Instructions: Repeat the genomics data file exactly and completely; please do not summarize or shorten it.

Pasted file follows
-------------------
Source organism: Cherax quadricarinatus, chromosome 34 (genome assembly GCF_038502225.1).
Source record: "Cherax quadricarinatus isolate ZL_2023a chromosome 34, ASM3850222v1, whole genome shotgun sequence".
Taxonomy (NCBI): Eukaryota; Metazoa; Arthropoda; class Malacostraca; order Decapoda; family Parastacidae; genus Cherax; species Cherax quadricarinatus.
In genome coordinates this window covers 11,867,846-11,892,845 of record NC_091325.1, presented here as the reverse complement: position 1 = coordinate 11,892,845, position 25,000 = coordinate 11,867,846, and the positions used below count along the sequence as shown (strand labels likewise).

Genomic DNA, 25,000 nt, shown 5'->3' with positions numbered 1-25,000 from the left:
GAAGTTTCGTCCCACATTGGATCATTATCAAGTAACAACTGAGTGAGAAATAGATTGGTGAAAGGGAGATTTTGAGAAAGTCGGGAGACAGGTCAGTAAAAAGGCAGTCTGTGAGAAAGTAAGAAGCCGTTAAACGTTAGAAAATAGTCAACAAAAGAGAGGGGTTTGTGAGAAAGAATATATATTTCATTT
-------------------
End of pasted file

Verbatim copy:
Source organism: Cherax quadricarinatus, chromosome 34 (genome assembly GCF_038502225.1).
Source record: "Cherax quadricarinatus isolate ZL_2023a chromosome 34, ASM3850222v1, whole genome shotgun sequence".
Taxonomy (NCBI): Eukaryota; Metazoa; Arthropoda; class Malacostraca; order Decapoda; family Parastacidae; genus Cherax; species Cherax quadricarinatus.
In genome coordinates this window covers 11,867,846-11,892,845 of record NC_091325.1, presented here as the reverse complement: position 1 = coordinate 11,892,845, position 25,000 = coordinate 11,867,846, and the positions used below count along the sequence as shown (strand labels likewise).

Genomic DNA, 25,000 nt, shown 5'->3' with positions numbered 1-25,000 from the left:
GAAGTTTCGTCCCACATTGGATCATTATCAAGTAACAACTGAGTGAGAAATAGATTGGTGAAAGGGAGATTTTGAGAAAGTCGGGAGACAGGTCAGTAAAAAGGCAGTCTGTGAGAAAGTAAGAAGCCGTTAAACGTTAGAAAATAGTCAACAAAAGAGAGGGGTTTGTGAGAAAGAATATATATTTCATTT